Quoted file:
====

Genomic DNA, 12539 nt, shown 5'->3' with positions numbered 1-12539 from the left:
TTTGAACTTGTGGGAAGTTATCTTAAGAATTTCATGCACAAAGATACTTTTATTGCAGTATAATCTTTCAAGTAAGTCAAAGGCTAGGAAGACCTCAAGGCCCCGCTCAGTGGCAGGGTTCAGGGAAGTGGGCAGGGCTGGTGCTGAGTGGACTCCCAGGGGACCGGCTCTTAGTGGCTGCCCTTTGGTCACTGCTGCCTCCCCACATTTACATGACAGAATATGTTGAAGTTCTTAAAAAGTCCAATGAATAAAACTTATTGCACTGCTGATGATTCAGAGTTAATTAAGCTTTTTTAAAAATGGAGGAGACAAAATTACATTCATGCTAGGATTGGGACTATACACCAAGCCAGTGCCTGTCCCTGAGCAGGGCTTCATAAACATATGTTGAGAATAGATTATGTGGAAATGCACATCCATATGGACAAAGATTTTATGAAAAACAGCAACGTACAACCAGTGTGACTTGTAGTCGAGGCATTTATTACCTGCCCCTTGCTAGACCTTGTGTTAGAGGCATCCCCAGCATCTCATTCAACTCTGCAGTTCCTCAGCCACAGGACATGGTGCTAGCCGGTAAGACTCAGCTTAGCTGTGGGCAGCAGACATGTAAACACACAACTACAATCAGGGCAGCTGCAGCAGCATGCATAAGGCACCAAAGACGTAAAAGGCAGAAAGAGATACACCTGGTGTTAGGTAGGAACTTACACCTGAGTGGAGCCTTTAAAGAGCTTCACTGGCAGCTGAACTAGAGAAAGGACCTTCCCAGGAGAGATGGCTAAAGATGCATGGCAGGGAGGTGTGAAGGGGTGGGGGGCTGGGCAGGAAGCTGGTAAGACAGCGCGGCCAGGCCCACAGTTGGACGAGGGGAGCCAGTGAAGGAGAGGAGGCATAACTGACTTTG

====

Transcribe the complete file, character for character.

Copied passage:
Genomic DNA, 12539 nt, shown 5'->3' with positions numbered 1-12539 from the left:
TTTGAACTTGTGGGAAGTTATCTTAAGAATTTCATGCACAAAGATACTTTTATTGCAGTATAATCTTTCAAGTAAGTCAAAGGCTAGGAAGACCTCAAGGCCCCGCTCAGTGGCAGGGTTCAGGGAAGTGGGCAGGGCTGGTGCTGAGTGGACTCCCAGGGGACCGGCTCTTAGTGGCTGCCCTTTGGTCACTGCTGCCTCCCCACATTTACATGACAGAATATGTTGAAGTTCTTAAAAAGTCCAATGAATAAAACTTATTGCACTGCTGATGATTCAGAGTTAATTAAGCTTTTTTAAAAATGGAGGAGACAAAATTACATTCATGCTAGGATTGGGACTATACACCAAGCCAGTGCCTGTCCCTGAGCAGGGCTTCATAAACATATGTTGAGAATAGATTATGTGGAAATGCACATCCATATGGACAAAGATTTTATGAAAAACAGCAACGTACAACCAGTGTGACTTGTAGTCGAGGCATTTATTACCTGCCCCTTGCTAGACCTTGTGTTAGAGGCATCCCCAGCATCTCATTCAACTCTGCAGTTCCTCAGCCACAGGACATGGTGCTAGCCGGTAAGACTCAGCTTAGCTGTGGGCAGCAGACATGTAAACACACAACTACAATCAGGGCAGCTGCAGCAGCATGCATAAGGCACCAAAGACGTAAAAGGCAGAAAGAGATACACCTGGTGTTAGGTAGGAACTTACACCTGAGTGGAGCCTTTAAAGAGCTTCACTGGCAGCTGAACTAGAGAAAGGACCTTCCCAGGAGAGATGGCTAAAGATGCATGGCAGGGAGGTGTGAAGGGGTGGGGGGCTGGGCAGGAAGCTGGTAAGACAGCGCGGCCAGGCCCACAGTTGGACGAGGGGAGCCAGTGAAGGAGAGGAGGCATAACTGACTTTG